Thats quite a pot full of DNA my friend.
 
Location
GC
I've never been a hotshot either, but have been on a few trips with an interagency crew. That is certainly something you can do of you are in a place where you can drop everything and go for 3 weeks. Not totally unexpected... but you never know when that call is coming.

There is certainly some adrenaline rush to it...but a LOT of just scratching the ground with a pulaski or shovel.

Not great per hour pay but you get a LOT of hours. But very seasonal. (80+ hour weeks are not uncommon...we were at a spike camp for just shy of a week on one trip and the Division Supervisor said "make sure you get your 16 hours every day").

I personally wouldn't make a career out of it, but I'm glad I took the trips I did.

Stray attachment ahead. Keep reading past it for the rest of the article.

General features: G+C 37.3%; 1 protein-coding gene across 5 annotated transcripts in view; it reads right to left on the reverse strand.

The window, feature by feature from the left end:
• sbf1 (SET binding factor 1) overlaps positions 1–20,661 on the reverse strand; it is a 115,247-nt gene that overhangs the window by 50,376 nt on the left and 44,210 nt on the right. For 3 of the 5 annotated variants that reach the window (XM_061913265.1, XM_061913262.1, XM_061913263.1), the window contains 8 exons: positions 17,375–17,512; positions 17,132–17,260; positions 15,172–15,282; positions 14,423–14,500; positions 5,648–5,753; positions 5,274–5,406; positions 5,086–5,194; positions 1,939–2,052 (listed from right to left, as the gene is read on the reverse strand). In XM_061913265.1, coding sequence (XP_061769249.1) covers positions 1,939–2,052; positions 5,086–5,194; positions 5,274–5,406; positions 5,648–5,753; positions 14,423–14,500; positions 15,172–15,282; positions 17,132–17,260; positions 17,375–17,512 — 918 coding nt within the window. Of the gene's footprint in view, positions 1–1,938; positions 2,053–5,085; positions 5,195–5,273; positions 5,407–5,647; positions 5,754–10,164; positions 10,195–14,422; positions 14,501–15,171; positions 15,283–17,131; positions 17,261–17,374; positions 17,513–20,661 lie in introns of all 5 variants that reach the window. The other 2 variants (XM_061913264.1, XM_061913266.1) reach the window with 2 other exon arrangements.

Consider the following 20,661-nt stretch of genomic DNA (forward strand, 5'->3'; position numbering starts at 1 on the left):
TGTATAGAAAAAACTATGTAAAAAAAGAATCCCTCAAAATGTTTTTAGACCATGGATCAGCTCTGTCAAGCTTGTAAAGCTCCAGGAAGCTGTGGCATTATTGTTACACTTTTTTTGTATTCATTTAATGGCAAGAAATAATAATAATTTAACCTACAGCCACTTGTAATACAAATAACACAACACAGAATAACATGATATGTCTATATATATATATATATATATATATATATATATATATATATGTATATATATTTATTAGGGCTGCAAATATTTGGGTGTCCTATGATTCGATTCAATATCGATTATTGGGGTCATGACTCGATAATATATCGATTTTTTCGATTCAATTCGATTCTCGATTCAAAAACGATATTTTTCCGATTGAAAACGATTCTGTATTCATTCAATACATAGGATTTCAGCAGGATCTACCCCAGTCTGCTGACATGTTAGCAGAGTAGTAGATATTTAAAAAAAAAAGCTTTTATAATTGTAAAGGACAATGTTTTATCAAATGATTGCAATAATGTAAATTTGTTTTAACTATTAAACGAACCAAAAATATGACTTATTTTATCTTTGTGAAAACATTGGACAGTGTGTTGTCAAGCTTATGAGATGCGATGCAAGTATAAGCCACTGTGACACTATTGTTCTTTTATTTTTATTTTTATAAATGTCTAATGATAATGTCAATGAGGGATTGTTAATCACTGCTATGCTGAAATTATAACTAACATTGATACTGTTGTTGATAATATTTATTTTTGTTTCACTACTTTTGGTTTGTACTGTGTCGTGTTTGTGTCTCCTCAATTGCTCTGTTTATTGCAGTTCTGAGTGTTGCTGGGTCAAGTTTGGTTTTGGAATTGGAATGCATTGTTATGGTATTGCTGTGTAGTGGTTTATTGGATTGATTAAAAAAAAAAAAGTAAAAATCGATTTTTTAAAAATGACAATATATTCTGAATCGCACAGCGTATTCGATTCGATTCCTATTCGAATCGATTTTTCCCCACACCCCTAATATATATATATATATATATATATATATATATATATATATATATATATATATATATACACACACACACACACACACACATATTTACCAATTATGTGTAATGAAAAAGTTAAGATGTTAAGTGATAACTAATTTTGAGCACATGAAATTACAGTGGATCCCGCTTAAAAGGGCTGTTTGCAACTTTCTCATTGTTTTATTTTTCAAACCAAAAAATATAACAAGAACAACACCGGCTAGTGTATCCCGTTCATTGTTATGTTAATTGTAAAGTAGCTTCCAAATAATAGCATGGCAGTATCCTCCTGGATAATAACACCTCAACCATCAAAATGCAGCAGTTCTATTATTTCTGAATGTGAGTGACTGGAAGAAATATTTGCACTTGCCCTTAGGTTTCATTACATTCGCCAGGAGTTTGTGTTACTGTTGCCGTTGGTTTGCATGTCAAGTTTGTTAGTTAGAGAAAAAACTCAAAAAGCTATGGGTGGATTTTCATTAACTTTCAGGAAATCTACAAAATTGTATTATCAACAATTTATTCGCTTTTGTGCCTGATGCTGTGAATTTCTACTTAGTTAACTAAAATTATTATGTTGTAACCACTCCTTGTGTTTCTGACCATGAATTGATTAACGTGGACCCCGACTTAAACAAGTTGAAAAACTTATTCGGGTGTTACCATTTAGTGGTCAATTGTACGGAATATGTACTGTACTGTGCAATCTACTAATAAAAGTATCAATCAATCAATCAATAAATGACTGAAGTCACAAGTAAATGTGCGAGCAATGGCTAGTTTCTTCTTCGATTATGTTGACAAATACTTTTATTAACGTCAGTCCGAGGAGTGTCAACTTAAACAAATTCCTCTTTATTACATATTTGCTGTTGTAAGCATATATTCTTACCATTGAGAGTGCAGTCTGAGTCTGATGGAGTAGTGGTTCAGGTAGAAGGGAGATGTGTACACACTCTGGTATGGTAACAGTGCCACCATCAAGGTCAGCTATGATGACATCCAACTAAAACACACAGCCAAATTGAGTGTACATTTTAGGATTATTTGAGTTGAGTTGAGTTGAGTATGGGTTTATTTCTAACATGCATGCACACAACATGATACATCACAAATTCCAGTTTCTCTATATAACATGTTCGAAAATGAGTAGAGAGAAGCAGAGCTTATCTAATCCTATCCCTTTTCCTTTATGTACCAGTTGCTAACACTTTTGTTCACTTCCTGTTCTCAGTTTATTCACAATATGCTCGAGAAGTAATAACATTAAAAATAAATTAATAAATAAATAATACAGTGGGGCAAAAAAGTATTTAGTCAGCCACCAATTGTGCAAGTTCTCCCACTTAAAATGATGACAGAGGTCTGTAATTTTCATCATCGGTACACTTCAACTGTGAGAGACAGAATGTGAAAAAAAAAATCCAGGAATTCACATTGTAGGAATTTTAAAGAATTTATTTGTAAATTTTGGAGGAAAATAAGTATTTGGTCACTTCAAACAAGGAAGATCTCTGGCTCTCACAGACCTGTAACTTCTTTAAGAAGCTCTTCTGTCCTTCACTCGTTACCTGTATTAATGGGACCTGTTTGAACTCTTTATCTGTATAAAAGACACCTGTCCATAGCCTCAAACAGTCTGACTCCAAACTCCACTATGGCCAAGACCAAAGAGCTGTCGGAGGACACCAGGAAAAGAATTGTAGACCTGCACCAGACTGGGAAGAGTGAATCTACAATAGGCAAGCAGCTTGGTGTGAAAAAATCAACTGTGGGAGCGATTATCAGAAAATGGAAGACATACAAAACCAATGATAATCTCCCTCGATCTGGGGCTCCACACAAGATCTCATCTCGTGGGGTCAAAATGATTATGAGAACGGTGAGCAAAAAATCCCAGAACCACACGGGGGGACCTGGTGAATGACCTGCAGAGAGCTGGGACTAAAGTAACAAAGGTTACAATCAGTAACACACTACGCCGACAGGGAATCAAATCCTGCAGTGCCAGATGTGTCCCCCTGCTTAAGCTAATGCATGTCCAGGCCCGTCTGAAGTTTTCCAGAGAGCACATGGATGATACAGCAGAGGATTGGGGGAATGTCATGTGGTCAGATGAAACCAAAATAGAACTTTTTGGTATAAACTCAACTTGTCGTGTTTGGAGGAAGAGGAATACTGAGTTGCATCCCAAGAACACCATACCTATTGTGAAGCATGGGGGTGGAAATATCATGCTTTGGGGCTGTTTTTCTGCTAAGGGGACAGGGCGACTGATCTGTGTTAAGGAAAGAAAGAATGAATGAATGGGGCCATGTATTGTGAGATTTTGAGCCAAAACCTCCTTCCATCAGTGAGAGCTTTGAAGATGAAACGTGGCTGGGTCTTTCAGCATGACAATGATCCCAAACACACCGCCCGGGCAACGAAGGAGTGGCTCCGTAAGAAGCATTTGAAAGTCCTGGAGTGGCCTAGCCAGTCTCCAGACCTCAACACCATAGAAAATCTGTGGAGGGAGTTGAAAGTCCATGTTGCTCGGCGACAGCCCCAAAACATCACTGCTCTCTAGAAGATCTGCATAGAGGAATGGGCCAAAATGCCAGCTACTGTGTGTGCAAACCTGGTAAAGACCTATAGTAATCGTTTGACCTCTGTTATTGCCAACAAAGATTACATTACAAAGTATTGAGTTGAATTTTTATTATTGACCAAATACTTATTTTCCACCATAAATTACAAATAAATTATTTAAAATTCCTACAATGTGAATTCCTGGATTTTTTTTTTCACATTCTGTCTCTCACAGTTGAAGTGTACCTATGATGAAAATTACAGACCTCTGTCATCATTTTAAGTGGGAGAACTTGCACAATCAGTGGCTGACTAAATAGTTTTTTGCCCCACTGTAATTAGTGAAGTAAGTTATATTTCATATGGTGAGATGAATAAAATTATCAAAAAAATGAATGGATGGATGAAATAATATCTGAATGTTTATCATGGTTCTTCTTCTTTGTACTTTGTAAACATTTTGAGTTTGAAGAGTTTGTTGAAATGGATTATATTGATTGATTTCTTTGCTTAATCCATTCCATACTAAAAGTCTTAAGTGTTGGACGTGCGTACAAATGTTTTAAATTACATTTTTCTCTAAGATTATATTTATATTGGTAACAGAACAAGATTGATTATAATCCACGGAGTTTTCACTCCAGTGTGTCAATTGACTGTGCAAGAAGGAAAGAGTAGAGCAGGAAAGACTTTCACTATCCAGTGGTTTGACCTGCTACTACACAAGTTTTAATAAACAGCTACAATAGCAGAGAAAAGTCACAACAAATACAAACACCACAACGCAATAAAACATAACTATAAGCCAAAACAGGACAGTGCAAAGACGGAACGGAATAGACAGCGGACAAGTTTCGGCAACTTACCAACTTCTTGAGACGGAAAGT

Yea no way I could do it now with a family but if I knew something was like that before kids I would have chased it just for the experience. I’ve done some volunteer work after a couple tornadoes and have experienced some hurricane aftermath, wildfires would have been a cool experience to go along with the others. I met a guy that was around 50 and he had some stories of the California fires. He was saying one bad turn in the wind and it wouldn’t surprise him if a city like L.A. didn’t get leveled because how intense and uncontrollable the fires get out there.